So I think perhaps it’s time to move towards becoming okay with being out of the loop. Yes, I know that’s a tentative sentence. Chalk it up to the strength of insecurity and the persistence of bad habits. I suspect this is going to be a long road. I have some ideas about some first steps to take (and would welcome others from anyone with whom this post resonates):

  • Leaving the media to the end of the day, when my work is done, seems like a solid choice (and it’s worked in the past). Or leaving it altogether, at least for a time.
  • Balancing long-form writing with the the rapid-fire articles I usually consume might, I think, help me slow down the chase, strengthen my patience, and encourage me to be okay with knowing a bit less.
  • Choosing to spend time on bodily pursuits like running or yoga or cooking with other people instead of mind-based activities when possible will, I hope, give me room to connect with other parts of my self.

There are more abstract pieces too, though, that will require more time and will probably involve a fair bit of back-sliding. Such as choosing to admit when I don’t know something. Or actively viewing the conversation above as the opportunity to discuss ideas and events on common ground.

I think much of this process will entail depending on the inherent kindness of my peers, students, mentors, friends, and family; this work requires trusting that I will be met with encouragement and education, not ridicule, when I am ignorant. (Which has been the case on more occasions than I can count.)

So. Help me if you dare – and I’ll do the same for you if you’re also a chaser after that latest meme or that new bit of knowledge you too want to smugly disseminate from on high. Let’s call each other out when we sulk because someone else got to that spiffy link first; let’s learn together to welcome shared knowledge. And let’s remind each other that our worth does not depend on the number of factoids and headlines floating around in our minds.

Web Presence, The Second Self, and Being Kind to Your Future Archivist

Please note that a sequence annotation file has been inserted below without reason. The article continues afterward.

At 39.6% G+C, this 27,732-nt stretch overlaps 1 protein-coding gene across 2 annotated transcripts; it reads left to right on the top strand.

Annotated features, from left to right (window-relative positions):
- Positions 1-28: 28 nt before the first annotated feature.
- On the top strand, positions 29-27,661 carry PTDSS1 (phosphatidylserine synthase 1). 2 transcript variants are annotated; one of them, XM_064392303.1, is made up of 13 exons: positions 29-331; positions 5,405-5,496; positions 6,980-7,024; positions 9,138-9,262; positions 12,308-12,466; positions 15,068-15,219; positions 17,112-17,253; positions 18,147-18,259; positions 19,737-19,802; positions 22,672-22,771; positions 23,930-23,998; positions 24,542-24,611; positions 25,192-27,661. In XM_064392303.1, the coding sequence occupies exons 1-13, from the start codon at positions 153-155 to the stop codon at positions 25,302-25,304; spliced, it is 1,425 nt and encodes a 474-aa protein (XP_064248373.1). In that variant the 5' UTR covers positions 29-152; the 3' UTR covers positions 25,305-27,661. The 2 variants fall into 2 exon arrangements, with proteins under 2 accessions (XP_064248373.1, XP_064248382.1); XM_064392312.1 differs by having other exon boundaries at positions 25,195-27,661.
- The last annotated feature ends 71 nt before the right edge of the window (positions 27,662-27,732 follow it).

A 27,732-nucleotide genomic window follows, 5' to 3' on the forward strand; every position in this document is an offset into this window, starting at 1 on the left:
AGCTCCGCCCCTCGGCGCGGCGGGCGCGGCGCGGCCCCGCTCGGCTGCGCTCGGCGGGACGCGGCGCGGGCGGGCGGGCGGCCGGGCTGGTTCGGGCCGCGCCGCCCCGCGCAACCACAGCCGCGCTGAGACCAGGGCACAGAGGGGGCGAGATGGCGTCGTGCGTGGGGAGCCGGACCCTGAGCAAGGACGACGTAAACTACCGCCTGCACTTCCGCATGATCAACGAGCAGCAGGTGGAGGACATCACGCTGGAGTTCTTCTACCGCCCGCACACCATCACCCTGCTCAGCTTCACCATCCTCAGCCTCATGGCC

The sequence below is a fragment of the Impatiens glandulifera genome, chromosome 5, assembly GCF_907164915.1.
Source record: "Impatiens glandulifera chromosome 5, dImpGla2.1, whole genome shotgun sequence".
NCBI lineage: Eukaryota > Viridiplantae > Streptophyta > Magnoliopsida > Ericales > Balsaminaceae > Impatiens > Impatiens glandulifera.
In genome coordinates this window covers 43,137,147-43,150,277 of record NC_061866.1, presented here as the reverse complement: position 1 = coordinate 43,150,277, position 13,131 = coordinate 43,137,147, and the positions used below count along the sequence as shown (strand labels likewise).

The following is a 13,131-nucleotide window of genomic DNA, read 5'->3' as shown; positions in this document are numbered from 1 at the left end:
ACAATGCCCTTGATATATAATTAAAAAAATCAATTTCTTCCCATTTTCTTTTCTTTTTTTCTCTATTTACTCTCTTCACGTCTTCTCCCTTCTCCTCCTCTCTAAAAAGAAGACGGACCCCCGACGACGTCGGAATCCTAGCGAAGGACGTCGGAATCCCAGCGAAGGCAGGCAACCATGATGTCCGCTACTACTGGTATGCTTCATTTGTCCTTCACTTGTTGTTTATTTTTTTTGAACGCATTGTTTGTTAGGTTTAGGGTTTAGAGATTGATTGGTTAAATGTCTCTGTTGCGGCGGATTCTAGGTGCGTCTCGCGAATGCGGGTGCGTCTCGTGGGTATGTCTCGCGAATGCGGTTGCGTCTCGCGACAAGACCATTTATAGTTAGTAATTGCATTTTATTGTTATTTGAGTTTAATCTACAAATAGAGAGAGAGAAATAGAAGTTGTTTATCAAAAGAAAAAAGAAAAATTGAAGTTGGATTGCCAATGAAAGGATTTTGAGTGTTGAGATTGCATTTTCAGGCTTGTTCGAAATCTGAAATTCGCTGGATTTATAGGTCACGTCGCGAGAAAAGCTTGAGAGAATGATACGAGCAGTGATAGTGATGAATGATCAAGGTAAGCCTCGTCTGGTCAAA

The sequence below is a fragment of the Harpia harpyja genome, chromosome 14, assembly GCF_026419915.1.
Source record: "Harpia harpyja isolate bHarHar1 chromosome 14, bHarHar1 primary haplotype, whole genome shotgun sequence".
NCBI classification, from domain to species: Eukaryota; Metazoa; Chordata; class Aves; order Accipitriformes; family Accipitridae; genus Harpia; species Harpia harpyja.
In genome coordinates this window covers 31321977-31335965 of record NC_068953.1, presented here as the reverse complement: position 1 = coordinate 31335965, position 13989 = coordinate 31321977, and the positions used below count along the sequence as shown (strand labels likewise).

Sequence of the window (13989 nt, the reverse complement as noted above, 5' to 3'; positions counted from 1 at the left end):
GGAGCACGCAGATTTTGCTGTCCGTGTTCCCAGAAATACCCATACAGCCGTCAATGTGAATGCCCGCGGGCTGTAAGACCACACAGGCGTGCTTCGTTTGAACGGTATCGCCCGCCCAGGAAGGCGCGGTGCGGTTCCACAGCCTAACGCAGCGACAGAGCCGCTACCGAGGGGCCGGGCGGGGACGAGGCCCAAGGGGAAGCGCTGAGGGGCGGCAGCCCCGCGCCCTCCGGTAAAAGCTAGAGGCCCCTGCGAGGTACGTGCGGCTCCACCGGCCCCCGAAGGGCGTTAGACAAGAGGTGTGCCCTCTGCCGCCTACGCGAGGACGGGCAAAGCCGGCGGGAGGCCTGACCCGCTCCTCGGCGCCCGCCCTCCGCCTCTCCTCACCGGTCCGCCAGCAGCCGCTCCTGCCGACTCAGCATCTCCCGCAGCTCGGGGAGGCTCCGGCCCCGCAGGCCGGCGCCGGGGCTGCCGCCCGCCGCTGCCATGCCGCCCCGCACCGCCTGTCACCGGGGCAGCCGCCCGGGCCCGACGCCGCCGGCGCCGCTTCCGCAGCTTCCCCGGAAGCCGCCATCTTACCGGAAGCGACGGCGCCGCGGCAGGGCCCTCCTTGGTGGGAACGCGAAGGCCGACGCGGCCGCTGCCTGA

The Heartbleed mess sent me scrambling to change passwords two weeks ago. I’m one of those people who previously rotated between three or four passwords on every site because I’m incapable of remembering any more combinations of letters, numbers, and symbols. Now, it seems, that is an entirely unsafe practice. So, I bought a password manager and dutifully changed the password for every place I have information stored online. Or, at least, I think I changed the password for every location that contains a piece of personal data. The thing is, I have information distributed to so many devices and sites it’s hard to tell if I caught everything. There are three devices (iPhone, iPad, and the husband’s Macbook) that actively contain material that speaks to who I am plus another two devices (a hard drive and my own aged Macbook) sitting at home in the States that still harbor evidence of me. In addition, there are no fewer than forty sites (though I think no more than fifty) on which I have some combination of a profile, financial record, and personal preferences stored – illustrated here with a handy word cloud: 20140429-133858.jpg I am not alone in this. Nearly every site I use has millions of users on any given day, which leads me to believe I’m not the only person who spends time scattering herself around cyberspace with reckless abandon. On the contrary, this is the condition of the self in the twenty-first century. As cyborg anthropologist Amber Case has explained brilliantly in her TED Talk, “We are all cyborgs now,” the twenty-first century self is often two selves: a real world self and a second self present online. This second self is projected via our technological extensions like smartphones and computers and exists as a distinct identity apart from our everyday, flesh and blood selves

This is not to say there is no correlation between our online and offline selves, but I think Case taps into the reality that our online selves are particular and have, to a great extent, their own subjectivities. Even if I don’t create entirely different personas online, the person present on Facebook, Twitter, Instagram, or emails is at once me and not me. It is me in that it is a display of things I’ve done or said or written, but it is not me in the sense that there are pieces missing. Intentionally missing, even – I do not usually choose to display the grungy-t-shirt days, my unsuccessful-run days, my emotional-outburst days, my insecure-about-grad-school days online. My spouse, friends, and family know that self offline and I might hint about it online, as I’m doing here, but that self is for the most part absent from the online self. Nothing too new here, I think, even if you’ve never heard it articulated this way before.